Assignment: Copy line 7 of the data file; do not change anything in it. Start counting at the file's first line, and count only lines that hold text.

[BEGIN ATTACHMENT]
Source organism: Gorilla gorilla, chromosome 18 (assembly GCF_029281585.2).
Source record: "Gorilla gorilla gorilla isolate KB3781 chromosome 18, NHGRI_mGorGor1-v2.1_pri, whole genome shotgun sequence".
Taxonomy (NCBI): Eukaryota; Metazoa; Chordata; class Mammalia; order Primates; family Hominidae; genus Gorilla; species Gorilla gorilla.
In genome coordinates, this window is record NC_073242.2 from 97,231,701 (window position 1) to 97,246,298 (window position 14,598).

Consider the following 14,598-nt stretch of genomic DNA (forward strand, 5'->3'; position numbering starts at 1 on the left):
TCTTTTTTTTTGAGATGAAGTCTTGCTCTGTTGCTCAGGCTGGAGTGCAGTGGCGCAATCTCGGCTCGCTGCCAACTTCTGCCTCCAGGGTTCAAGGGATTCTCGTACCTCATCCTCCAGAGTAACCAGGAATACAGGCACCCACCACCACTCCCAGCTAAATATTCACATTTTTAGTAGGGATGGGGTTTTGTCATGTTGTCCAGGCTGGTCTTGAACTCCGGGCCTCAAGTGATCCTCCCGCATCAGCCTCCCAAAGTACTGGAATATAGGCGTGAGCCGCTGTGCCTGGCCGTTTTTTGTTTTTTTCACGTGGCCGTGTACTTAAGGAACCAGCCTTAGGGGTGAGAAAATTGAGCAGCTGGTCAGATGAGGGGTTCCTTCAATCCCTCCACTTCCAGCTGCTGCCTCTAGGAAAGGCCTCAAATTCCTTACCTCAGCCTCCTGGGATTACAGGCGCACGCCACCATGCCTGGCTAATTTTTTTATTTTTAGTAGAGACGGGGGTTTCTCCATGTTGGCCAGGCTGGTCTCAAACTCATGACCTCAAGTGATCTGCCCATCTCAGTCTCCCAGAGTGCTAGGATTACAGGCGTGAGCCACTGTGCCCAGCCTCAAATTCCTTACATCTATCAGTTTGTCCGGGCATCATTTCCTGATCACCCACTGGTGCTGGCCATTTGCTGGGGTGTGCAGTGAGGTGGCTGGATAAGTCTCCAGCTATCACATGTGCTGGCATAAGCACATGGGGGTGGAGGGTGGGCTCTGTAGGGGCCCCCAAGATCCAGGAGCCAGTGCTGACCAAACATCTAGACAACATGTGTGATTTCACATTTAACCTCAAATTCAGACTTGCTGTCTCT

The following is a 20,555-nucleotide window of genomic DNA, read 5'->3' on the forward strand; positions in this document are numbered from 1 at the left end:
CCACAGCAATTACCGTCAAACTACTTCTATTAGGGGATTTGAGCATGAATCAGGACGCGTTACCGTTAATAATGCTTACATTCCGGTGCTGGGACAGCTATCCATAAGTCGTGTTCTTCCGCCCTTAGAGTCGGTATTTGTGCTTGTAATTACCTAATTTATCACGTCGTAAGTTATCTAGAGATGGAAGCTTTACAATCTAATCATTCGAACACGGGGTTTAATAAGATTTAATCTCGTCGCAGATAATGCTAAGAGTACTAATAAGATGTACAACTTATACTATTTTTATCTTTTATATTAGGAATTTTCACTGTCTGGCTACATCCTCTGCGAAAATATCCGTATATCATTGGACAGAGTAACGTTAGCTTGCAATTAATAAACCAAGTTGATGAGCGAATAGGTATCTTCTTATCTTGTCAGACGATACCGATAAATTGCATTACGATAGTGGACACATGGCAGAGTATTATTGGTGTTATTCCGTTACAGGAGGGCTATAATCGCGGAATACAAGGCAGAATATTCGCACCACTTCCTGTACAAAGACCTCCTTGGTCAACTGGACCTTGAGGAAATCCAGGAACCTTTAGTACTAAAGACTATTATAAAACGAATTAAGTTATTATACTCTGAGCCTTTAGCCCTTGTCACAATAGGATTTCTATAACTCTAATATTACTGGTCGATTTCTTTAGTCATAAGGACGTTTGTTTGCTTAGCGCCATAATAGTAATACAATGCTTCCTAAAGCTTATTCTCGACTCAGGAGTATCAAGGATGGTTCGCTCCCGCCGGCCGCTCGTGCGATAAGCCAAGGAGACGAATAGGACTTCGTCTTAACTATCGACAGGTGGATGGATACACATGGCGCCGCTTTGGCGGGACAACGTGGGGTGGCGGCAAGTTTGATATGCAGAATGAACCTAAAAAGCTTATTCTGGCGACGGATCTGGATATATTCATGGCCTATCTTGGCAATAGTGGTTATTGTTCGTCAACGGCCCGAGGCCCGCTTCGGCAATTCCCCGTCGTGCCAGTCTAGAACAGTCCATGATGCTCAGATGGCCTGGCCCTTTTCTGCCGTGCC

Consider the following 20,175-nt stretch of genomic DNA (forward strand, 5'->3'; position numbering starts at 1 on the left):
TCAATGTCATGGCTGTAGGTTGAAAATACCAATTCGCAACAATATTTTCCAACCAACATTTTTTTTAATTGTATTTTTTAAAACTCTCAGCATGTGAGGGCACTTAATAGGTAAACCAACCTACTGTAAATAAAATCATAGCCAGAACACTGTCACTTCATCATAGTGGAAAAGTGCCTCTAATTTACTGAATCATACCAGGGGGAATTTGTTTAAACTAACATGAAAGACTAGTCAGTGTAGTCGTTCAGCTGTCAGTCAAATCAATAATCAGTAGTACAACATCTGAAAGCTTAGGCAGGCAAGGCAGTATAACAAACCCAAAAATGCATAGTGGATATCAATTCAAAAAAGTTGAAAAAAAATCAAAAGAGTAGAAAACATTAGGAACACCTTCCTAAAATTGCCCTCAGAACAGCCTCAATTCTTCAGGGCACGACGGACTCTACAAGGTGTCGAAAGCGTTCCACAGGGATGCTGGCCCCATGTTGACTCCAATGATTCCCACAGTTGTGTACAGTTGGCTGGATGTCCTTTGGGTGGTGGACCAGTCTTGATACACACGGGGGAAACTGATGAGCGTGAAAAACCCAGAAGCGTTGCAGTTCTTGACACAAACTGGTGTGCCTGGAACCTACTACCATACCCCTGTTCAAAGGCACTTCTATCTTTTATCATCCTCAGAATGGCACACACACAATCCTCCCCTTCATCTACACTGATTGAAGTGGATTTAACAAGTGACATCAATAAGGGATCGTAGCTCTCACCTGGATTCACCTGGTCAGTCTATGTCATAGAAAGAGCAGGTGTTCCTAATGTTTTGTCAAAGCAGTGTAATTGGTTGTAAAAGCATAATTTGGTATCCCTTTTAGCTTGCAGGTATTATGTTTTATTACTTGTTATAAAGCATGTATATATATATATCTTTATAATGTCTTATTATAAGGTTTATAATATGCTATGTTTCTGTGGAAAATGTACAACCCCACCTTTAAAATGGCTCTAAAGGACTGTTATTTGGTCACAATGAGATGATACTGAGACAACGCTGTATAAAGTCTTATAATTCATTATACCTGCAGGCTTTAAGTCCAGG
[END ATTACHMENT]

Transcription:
The following is a 20,555-nucleotide window of genomic DNA, read 5'->3' on the forward strand; positions in this document are numbered from 1 at the left end: